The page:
A close up of the nightstand. I made the lampshade.

Luckily, Dear Son made it through. Once he was transferred to the Pediatric floor, I began to think about going home. Once you have been there long enough, you know the steps: PICU first, Step Down, pediatric floor then home. But there was something different this time, Dear Son was getting his new hospital bed and we had been waiting for it to be shipped. We had something to look forward to.

Looking forward to something, is not something that happens very often when you care for someone chronically ill. Your life somehow changes over the years, as his needs increase, my life as I used to know it, disappears. My life and his life become melded into one where survival for both of us, is the only goal.


Before Photo: This is what a standard hospital bed looks like when they ship it to you. Most are used and nearly all come in this awful brown color. In the first photo above, I painted the headboard and footboard black.

I remember many years back, when they recommended a hospital bed. It was very depressing. The hospital beds, most of them used, are shipped to your house. More often than not, they bill the insurance for the bed as a rental, until the purchase price is met, then it becomes yours. Yippee. Not. No one wants an ugly, used, hospital bed as their bed. And what’s worse is that the worse the patient gets, the more time you get to spend there. Not only are they ugly, but your bedroom begins to look more like a hospital room and less like a home. And that is where our new bed comes in.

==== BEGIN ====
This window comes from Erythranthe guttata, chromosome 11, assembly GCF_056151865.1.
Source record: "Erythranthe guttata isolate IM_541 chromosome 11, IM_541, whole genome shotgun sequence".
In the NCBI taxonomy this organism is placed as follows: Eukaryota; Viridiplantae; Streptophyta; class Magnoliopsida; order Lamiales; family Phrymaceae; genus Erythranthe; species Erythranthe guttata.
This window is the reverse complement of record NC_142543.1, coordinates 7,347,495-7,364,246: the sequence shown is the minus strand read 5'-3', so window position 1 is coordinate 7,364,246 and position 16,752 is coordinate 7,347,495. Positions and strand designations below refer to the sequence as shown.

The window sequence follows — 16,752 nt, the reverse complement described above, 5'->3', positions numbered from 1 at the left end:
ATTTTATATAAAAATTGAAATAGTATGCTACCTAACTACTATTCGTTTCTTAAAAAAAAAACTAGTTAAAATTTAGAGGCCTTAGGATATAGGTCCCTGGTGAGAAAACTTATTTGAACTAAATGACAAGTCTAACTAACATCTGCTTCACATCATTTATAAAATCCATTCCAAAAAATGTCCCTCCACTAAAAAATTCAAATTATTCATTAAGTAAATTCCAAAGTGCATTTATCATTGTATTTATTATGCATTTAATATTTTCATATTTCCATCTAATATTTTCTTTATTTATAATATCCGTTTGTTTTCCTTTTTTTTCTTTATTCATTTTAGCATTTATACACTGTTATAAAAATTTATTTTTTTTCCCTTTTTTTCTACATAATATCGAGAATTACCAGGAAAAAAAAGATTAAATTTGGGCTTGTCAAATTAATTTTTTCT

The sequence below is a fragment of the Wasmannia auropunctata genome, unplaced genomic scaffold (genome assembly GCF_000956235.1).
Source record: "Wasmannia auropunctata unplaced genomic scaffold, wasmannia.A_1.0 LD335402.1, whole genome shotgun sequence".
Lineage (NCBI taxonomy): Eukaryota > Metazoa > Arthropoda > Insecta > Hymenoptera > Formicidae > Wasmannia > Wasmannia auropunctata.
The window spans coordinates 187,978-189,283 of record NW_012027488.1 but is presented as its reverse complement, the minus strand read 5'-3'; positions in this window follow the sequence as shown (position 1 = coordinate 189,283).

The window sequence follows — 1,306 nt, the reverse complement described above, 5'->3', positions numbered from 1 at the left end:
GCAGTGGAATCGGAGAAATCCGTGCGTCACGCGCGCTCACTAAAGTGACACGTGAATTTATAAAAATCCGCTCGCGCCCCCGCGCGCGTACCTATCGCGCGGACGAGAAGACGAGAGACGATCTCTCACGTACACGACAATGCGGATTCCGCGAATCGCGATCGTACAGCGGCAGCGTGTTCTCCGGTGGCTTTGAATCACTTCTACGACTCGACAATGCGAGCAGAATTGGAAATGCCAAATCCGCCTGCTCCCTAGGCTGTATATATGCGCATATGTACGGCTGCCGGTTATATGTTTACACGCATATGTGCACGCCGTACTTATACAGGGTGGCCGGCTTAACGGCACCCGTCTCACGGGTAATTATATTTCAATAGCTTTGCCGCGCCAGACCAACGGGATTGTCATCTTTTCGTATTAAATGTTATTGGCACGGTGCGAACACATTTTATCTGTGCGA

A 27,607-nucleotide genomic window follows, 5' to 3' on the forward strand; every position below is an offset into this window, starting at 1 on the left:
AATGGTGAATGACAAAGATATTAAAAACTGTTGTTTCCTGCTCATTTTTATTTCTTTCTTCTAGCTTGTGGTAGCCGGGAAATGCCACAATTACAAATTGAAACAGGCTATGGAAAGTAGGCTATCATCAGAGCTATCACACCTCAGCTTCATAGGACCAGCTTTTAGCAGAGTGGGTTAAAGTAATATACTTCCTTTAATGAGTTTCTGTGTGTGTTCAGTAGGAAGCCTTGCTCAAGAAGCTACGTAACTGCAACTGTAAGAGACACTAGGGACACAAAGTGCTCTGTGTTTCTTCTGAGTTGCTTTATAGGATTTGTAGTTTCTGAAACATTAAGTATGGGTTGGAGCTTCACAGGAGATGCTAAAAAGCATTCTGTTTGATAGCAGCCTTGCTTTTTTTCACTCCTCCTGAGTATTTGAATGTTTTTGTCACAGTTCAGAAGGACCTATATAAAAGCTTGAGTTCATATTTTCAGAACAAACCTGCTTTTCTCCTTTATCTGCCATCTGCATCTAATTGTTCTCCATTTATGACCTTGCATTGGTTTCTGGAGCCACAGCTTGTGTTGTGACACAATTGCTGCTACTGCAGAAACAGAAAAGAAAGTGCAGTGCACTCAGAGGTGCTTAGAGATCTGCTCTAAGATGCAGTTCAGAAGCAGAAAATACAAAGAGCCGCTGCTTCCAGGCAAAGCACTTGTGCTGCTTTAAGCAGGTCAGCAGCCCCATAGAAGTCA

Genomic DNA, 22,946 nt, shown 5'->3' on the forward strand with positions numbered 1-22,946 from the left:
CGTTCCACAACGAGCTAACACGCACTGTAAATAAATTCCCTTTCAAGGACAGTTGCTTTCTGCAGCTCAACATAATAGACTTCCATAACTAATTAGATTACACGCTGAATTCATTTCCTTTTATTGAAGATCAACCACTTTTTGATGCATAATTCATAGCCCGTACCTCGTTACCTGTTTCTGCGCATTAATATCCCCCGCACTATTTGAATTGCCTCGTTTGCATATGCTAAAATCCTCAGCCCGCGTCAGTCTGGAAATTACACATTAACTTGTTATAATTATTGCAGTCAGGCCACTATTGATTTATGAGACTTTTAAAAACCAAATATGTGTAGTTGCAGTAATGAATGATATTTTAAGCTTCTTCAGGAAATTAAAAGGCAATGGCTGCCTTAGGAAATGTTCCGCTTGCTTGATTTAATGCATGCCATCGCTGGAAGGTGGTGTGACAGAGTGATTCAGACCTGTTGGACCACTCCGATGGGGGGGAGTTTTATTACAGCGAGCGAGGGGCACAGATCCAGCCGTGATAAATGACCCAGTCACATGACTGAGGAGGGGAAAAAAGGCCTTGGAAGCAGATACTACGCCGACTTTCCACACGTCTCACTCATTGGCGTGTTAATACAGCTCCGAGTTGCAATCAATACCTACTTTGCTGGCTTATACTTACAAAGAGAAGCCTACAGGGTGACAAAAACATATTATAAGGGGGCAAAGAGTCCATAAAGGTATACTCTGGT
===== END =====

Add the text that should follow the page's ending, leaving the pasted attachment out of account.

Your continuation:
Gary Owens, started Tendercare Beds, a short time ago. As a woodworker, he created a bed for his wife, Gina, who had a hospital bed of her own. With his slip on, slip off, headboards and footboards, he changed an industry. No longer are hospital beds something to be avoided, but now they are something you can have, and be proud of. It no longer matters if the insurance company only pays for a used hospital bed, because you can make it new with a Tendercare bed. You no longer have to be ashamed to get a hospital bed for your loved one. You no longer have to be ashamed to let someone see your bedroom. But most of all, you don’t have take away your kid’s bed, and replace it a hospital bed. Can you really look your child in the eye, and tell them they are going to get better, when you bring in a used hospital bed? And who looks forward to that?

But with our Tendercare bed, we were definitely looking forward to that. We had placed our order for a black, raised panel bed. It would look perfect in Dear Son’s bedroom. More important than that, he would have a “real” headboard. Not a fake, bamboo blind headboard that I made, so he would have something, but a real one. And we all know that having a “real” headboard on your bed, is good feng shui. And when you are sick, it’s important to pay attention to that.

Here is Dear Son's Tendercare bed with the side rail up. The bed remains fully functional with the slip-on headboards and footboards.

On Monday, our headboard arrived and it did not disappoint. It was absolutely beautiful and brought tears to my eyes. Dear Son had a real bed. A real bed that still met his needs. I could still operate the hospital bed, raise and lower the bed, pull up the side rails, raise the head or the foot of the bed and no matter what I did, it would still look beautiful!